Before going on to respond to some of the specific points that have been raised, I wish to cite one more example of how the new fees scheme will protect the PGO's poorest clients. The difficulties of the Public Trust Office were exposed to all by the PAC report published in 1999. One of the actions that we have taken since then was to seek to devolve the PGO's in-house receivership work to panel receivers, mentioned by the noble Lord, Lord Carlile; they are professionals, usually solicitors, who are better able to provide a more local and professional service. However, some in-house receivership clients remain. These tend typically to be people who have no one to act as receiver for them or there are complexities which make them resource-intensive to manage. The majority will fall below the £16,000 capital threshold.

Those cases involve liaison with other agencies which are stakeholders in the care of our most vulnerable clients and tend to require a more senior grade of staff to manage them. The cost is estimated at £2,535 per annum per case. The PGO expects to be left with about 50 cases where clients would not be exempt fees on grounds of hardship under the current fees instrument. In most of those cases, the clients are very elderly or very ill and regrettably are unlikely to survive long.

Given the complexities and the opportunity costs involved in serving this small number of clients, the full cost in the very few cases where fees would normally be payable, the charges to receivership clients would have been £665 for the first year fee; £2,535 for the annual administration fee; and £1,390 for the winding-up-fee, compared with £500, £205 and £360 in protection cases involving private receivers. This would clearly be unacceptably high.

In view of the nature of the remaining client base and the impact of introducing steep increases in fees for a very small number of the PGO's most vulnerable clients, we will subsidise those clients' fees, as the noble Lord indicated. The subsidy will be from government funds rather than a cross-subsidy from other PGO clients. We believe that that system will work and work well.

I turn to some of the specific points raised. The noble Baroness raised the issue of parliamentary time and consultation. There have been suggestions that there was insufficient time for consultation regarding the rules laid before a Recess. As regards laying the rules, we have complied with the necessary procedures. The new rules were laid before Parliament on 27th March and came into force on 17th April. That was in accordance with the normal 21-day rule for this type of secondary legislation.

I stress that such measures have been taken in accordance with the normal procedure. However, I accept the concern that the laying of the regulations coincided with Easter. That was a regrettable result of the proximity of Easter to the financial year-end.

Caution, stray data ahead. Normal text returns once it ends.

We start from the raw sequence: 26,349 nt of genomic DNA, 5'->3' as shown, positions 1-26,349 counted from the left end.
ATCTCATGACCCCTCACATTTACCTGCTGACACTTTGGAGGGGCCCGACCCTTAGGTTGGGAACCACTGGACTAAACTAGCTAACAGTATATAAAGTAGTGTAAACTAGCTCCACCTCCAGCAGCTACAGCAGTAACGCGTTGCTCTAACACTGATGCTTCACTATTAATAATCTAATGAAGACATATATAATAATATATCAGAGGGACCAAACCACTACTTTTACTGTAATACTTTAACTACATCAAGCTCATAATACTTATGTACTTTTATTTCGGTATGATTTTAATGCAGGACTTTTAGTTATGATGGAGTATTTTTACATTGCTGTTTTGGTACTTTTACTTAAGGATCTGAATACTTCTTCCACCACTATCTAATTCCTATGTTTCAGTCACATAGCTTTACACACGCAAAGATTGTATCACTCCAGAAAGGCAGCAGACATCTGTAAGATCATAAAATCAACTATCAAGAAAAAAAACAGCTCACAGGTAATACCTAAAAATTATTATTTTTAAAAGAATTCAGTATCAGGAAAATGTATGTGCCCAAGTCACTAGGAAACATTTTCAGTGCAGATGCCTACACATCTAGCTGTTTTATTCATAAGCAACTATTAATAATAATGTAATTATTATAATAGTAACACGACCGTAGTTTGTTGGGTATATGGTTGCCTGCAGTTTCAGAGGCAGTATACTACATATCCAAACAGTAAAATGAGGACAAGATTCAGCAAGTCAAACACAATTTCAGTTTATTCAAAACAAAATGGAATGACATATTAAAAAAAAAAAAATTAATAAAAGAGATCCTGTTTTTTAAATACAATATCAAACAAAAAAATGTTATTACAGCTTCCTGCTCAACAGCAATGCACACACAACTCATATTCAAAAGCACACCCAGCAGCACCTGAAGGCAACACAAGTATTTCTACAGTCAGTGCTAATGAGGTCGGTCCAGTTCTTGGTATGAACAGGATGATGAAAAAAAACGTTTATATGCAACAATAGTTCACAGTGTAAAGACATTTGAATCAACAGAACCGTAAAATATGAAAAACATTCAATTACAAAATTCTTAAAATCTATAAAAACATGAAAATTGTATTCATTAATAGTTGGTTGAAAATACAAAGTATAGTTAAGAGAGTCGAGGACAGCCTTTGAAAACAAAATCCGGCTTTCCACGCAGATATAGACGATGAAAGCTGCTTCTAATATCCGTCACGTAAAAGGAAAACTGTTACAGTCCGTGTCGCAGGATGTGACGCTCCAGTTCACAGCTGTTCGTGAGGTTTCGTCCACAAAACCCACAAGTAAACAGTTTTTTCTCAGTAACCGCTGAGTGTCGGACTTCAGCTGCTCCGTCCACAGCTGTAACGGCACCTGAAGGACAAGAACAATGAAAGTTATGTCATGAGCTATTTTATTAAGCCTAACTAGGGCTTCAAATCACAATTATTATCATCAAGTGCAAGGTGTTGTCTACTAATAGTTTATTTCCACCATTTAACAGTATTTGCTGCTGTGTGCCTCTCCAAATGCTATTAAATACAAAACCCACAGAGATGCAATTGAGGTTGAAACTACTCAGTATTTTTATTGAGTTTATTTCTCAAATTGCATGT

I have already apologised for the fact that the Answer given in the other place appears to have been inaccurate. It was certainly accurate and correct when it was written. Unfortunately, publication was delayed because of the Easter Recess, and therein lies the difficulty.

The noble Baroness also asked when the next fee increase would be. We do not know the date of that but the PGO reviews its fees every year and fees may go up or down depending on the cost of the service. However, we are hopeful that for the next two or three years fees will need to increase only in line with inflation. The PGO will also be making efficiency improvements which we hope will exert downward pressure on costs.

I turn to the two major issues raised by the noble Lord, Lord Kingsland. They appear to be the issues arising out of the change in the team working and also the supervision by the PGO of the panel of receivers. The Lord Chancellor's Department has an agency-monitoring unit. It monitors on a day-to-day basis. There is a ministerial advisory board which my colleague in the Lord Chancellor's Department, Miss Winterton, chairs. It meets quarterly to review performance and the PGO produces annual reports setting out that performance. Therefore, there is a robust scheme for monitoring.

In relation to the change that has taken place from case working to team working, we entirely understand the attraction of having a named caseworker. Having a named caseworker worked well in many cases but by no means all. In some cases, the client and the caseworker did not work well together. Individual case working meant that when a member of staff was away or left there was a risk of lack of continuity.

Finally, individual case working was not the best way to develop consistency of practice. The growth in the number of cases with which the PGO deals also necessitated a change. Team working offers the opportunity to develop better continuity and consistency, but I sympathise with the concerns expressed by the noble Lord, Lord Kingsland. I can say to him that the issue will be kept under review and the PGO is determined to have the most efficacious means of delivering well targeted help and support to the people whom it serves. Therefore, the process which we now have in place will continue unless and until such time as change seems to be indicated.